New Zealand Superannuation Fund (NZ Super) is in the midst of conducting an extended bout of self-analysis, as it aims to ensure it remains market leading in its own governance and methods.
As part of this process the fund is considering its investment approach, and its own organisation.
One area in which NZ Super's investment team has become particularly cautious is in adding illiquid new assets. The sovereign wealth fund takes pains to ensure that prospecive new investments will do particularly well to outperform the returns offered by its reference portfolio.
“When it comes to direct investments, for example, a forest, we need to load an illiquidity premium to any new asset, on the basis that if we sold it tomorrow we would not be able to realise a similar value,” said David Iverson, head of asset allocation at NZ Super. “We add other penalties for concentrating the portfolio in New Zealand or committing assets to emerging markets.
“So for example, we might need a forest to give us 8% instead of 5% annual return. We apply that framework to every single asset in the portfolio. So if it was a hedge fund we were buying for exposure to catastrophe bonds, or a bridge in Timbuktu, the same applies.”
This also the sell signal for the internal team. If the asset appreciates to the point where the expected return looks set to fall below the reference portfolio, it is sold and the proceeds revert to the passive reference portfolio.
The self analysis has been conducted in coordination with Willis Towers Watson, which released a report on its findings of how NZ Super operates. In addition to reviewing the fund's investment framework, the WTW report recommended changes to the fund’s organisational structure.
“They thought there should be more variable components in our compensation structure,” noted chief executive Matt Whinery. Particular attention was paid to diversity.
This is an issue that institutions have to address with greater urgency, as pressure comes to eradicate things like the gender pay gap and a dearth of women in senior management positions.
Whineray said NZ Super is an equal payer but he acknowledged that it does, in common with other institutions, have a gender pay gap “because we’ve got insufficient women in senior roles.” The way it is addressing this is to develop its own talent and demand its recruiters emphasise diversity at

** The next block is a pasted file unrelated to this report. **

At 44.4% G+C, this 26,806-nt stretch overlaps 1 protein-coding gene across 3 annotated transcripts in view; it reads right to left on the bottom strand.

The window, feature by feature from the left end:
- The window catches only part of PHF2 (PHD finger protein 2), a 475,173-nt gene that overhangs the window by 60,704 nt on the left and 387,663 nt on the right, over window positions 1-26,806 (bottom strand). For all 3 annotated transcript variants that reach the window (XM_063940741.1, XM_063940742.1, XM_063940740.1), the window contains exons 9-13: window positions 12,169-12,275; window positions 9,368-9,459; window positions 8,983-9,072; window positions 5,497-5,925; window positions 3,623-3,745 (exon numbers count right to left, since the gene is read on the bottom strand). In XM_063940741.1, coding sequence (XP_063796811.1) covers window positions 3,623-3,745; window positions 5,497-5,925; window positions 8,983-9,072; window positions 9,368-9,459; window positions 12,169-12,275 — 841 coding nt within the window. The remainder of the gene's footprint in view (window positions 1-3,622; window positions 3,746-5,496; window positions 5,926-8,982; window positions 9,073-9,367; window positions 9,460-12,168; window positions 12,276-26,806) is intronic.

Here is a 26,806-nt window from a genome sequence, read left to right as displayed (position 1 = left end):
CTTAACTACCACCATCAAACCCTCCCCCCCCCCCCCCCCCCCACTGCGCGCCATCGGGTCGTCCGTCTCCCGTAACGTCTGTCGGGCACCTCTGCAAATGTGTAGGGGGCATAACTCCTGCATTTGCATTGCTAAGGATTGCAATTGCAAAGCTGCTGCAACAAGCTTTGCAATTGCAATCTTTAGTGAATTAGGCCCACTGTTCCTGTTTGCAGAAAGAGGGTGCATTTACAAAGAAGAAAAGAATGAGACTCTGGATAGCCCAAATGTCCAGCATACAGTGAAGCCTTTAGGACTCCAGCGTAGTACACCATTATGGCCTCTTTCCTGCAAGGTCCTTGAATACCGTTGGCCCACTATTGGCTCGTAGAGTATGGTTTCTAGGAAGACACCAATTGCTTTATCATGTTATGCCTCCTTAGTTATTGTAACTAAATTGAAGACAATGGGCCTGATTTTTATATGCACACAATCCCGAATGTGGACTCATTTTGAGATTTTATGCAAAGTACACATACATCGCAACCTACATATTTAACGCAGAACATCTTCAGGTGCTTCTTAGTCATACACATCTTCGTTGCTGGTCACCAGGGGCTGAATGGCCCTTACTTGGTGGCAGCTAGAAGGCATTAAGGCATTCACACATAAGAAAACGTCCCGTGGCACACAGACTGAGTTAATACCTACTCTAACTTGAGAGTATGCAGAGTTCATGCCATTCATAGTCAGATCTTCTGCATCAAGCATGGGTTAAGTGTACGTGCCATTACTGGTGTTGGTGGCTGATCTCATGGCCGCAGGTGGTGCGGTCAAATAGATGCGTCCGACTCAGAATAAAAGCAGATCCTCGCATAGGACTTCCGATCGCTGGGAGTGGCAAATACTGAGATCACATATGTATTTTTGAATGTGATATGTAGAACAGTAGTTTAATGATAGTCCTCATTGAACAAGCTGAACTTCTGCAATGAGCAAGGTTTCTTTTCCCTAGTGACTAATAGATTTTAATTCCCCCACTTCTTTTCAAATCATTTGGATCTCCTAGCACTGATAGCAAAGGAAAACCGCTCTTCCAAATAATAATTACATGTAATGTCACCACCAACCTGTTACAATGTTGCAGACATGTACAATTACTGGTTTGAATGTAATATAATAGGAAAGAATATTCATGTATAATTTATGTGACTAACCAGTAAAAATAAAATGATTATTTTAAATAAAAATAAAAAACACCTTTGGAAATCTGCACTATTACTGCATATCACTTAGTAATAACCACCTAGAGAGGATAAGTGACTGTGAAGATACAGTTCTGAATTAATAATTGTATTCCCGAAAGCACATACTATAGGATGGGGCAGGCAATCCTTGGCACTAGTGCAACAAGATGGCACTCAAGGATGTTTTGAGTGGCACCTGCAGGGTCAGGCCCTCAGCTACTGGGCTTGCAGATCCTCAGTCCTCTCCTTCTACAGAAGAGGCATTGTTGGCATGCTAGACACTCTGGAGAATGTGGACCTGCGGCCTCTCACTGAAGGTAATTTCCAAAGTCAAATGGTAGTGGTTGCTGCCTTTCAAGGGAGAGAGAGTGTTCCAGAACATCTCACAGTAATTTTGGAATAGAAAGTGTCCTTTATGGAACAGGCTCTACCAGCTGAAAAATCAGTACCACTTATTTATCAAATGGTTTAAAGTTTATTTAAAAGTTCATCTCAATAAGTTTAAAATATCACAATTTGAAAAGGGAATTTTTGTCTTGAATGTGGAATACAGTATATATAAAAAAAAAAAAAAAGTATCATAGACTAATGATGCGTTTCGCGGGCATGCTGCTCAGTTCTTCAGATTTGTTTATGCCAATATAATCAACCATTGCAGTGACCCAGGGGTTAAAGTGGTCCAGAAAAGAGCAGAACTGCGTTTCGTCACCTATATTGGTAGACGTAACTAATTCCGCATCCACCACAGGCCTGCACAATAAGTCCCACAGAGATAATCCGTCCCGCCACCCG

the outset of a search.
We’ve got insufficient women in senior roles
The fund’s environmental, social and governance (ESG) credentials are strong, with it having committed to ensure all investments are at least carbon neutral. In fact, Whineray said they give equal importance to the E, S and the G.
“The social media engagement is a new one for us, because we don’t normally do public engagement,” he said of the fund’s commitment to the Christchurch Call, the campaign begun in the wake of the mosque shootings in the south island city earlier this year.
NZ Super’s head of responsible investment, Anne-Maree O’Connor, spoke at the recent UN Climate Change Summit on policy responses to the various ESG issues, including the dangers posed by social media.
The public engagement on this issue was effective in bringing other major investors on board on the basis that combined pressure has a greater chance of success.
By speaking to companies with a unified voice, O’Connor said investors can more effectively communicate their concerns to corporate management. “The result is typically a more informed and constructive dialogue,” she said.
NZ Super is not standing still – the fund is taking seriously its role as a sovereign investor and responsible global citizen across its entire operation.
Regional and global asset owner peers will no doubt be keen to know how it intends to further improve itself, when it announces the review of its reference portfolio in mid-2020.
This article was adapted from a feature that originally appeared in AsianInvestor's Winter 2019 edition.